They work enormously to curate our thoughts around who plays what, what role one has been playing, what role one has been used to playing, and what role audiences think is tied to a particular actor-performer. In Nollywood cinema, audiences have expectations but are usually stunned by what appears to be the creative actor’s ingenuity and prowess when they encounter their ‘stars ‘ and ‘actors’ whose roles they are familiar with have become accustomed to. The tendency to switch from one role to something that calls in the deviation ‘from the norm’ instigates a systematic appraisal of the ingenuity of a star actor. It calls into question how we, as commentators, can find new ways to analyze the ‘forte’ , ‘performance strategy,’ and ‘act’ of a single performer or a group of performers we are familiar with in Nollywood. Noah Tsika once reiterated how film stardom remains a significant ‘discursive construction’ that steadily developed as well as sustained through semiotic means; ‘an individual star persona is mutable (albeit in often subtle ways and regardless of personal or corporate protestations), and the operations of a so-called star system provide a critical window through which to look not simply at a series of film works but also the entire film industry.’ Tsika’s argument resonates profoundly with Nollywood performers, stars, and actors. Nothing can be too small to attempt on Nigerian film stars and performers in discursive terms about multiple functions, engagements, and interactions with other professionals and artists of mediating texts and those associated with ‘the screen’ because they deserve critical attention, which is hardly done in Nollywood today since Noah Tsika’s ambitious attempt in 2015. Nollywood Stars: Media and Migration in West Africa and the Diaspora, Bloomington, IN and Indianapolis, IN: Indiana University Press.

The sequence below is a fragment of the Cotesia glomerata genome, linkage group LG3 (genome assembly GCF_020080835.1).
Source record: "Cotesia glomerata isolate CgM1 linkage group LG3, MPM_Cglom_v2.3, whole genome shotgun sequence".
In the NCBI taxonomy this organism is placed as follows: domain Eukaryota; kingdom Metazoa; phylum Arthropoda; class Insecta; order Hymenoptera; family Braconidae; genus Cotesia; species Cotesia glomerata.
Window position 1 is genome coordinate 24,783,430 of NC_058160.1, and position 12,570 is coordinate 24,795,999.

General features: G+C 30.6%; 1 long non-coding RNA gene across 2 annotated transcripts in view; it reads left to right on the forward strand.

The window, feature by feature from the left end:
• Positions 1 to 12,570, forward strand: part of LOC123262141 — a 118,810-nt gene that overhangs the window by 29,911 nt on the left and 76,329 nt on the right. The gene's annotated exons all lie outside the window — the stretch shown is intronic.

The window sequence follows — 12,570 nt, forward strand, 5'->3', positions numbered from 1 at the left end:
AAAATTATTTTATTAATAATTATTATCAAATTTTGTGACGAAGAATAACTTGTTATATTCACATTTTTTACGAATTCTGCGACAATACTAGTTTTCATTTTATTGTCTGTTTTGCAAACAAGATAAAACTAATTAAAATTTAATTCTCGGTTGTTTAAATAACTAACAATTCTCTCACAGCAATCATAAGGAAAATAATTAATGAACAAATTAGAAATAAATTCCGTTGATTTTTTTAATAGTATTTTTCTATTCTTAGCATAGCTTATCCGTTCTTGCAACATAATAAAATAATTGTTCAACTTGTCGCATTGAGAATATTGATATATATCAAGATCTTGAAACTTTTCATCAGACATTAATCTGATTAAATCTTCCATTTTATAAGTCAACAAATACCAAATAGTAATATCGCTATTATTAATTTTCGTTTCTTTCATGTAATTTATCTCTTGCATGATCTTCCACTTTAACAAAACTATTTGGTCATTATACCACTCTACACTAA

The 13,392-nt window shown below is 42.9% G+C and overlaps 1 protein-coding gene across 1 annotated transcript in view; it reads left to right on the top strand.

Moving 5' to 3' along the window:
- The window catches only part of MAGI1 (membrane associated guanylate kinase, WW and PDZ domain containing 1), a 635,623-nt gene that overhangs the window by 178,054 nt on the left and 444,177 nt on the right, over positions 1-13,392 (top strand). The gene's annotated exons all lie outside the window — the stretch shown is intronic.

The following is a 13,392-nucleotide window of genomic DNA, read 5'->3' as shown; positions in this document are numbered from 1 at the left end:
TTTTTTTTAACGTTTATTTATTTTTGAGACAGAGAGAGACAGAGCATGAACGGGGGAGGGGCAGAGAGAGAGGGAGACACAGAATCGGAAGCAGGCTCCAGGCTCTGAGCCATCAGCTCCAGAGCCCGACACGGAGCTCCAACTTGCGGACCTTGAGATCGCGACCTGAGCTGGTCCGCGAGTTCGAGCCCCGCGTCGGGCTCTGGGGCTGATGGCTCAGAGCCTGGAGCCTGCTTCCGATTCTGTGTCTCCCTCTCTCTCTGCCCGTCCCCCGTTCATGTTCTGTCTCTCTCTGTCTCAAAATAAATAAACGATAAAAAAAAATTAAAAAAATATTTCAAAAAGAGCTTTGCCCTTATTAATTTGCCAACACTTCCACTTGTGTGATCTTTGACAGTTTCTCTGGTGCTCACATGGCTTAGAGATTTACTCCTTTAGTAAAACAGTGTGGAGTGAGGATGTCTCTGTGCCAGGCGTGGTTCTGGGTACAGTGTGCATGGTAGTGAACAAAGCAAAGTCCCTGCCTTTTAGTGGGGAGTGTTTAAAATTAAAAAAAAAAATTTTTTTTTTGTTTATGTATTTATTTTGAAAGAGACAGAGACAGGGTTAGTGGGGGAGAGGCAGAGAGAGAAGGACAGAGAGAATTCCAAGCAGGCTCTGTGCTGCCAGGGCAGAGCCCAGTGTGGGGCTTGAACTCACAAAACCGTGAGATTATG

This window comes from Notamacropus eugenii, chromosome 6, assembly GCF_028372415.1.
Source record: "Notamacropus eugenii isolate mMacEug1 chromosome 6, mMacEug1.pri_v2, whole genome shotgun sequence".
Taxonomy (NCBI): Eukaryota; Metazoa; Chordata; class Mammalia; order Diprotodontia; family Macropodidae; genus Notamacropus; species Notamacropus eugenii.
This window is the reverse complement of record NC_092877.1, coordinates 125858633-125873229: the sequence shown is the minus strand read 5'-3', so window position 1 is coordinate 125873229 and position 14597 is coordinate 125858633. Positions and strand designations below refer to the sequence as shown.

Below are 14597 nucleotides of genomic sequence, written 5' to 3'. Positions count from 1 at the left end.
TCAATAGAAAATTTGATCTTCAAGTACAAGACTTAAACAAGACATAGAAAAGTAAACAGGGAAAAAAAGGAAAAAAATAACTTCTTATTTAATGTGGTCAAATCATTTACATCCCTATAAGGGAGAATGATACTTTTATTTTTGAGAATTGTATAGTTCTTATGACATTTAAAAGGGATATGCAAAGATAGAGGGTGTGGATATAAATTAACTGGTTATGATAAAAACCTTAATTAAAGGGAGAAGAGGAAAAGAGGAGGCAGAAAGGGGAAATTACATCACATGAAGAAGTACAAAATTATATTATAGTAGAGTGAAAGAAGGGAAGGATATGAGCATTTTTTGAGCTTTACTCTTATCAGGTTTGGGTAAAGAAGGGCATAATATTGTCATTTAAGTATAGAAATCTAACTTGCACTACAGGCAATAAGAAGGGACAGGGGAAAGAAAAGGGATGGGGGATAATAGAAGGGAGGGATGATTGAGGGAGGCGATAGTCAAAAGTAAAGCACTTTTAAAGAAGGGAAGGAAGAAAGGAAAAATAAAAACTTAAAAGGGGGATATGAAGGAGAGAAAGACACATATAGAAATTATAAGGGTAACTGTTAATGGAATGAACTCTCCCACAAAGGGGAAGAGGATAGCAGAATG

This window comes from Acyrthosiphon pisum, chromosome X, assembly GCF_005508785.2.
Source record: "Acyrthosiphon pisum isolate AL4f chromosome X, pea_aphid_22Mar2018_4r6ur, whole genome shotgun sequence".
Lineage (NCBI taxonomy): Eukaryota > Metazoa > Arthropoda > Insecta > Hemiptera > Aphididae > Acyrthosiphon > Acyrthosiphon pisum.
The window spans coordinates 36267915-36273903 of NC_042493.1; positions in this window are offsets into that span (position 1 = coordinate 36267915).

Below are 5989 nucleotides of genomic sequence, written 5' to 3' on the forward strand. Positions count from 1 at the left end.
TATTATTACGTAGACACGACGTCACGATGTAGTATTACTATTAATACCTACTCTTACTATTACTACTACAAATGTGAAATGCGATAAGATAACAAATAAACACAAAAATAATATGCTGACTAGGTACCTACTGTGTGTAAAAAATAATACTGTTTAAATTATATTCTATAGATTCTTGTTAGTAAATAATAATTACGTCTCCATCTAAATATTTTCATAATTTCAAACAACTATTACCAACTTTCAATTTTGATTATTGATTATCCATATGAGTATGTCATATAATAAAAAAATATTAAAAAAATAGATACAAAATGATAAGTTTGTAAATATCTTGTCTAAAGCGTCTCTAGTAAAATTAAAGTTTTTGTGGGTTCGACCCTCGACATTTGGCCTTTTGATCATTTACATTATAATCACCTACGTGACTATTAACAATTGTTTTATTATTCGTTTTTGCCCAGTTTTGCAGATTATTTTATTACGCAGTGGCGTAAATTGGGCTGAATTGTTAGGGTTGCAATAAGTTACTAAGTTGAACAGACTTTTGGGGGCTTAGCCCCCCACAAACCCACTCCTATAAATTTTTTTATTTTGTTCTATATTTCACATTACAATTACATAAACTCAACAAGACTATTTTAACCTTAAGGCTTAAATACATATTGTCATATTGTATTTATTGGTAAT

Strictly speaking, stars contribute to a film’s popularity and success in many ways-whether at cinemas or on other distribution platforms. They are visible media labourers of existing films, the chosen and yet significant mobile and human projections of the following film texts, gestating screen scripts, the current film that is being edited in small and large studios, the next TV commercials, the TV series, the artists in resident at relevant institutions of higher learning. They are the ‘heavenly bodies’ whose earthly performance activities engage and compel us to think through the world’s puzzles, trappings, joys, anxieties, pity and amusement as we exist. Indeed, the consensus in film studies is that star systems are integral to the marketing and exhibition of commercial cinemas everywhere in the world. Of note, the star system has always been crucial to Nollywood’s marketing model, but one will begin to wonder if anyone has pinpointed when the pantheon of stars was first formed. One suspects that the public recognized faces from television programs, and from theatre in the case of early Yoruba films. But perhaps, there were stars who owe their stardom strictly to the video film boom of the 1990s.
•Onikoyi lectures in the Department of Film at the University of Regina, Regina Saskatchewan, Canada. He is also a researcher and a member of the board of the Humanities Research Institute of the same University. He is co-editor of The Cinema of Tunde Kelani: Aesthetics, Theatricalities and Visual Performance. (Newcastle: Cambridge Scholars Publishers, 2021).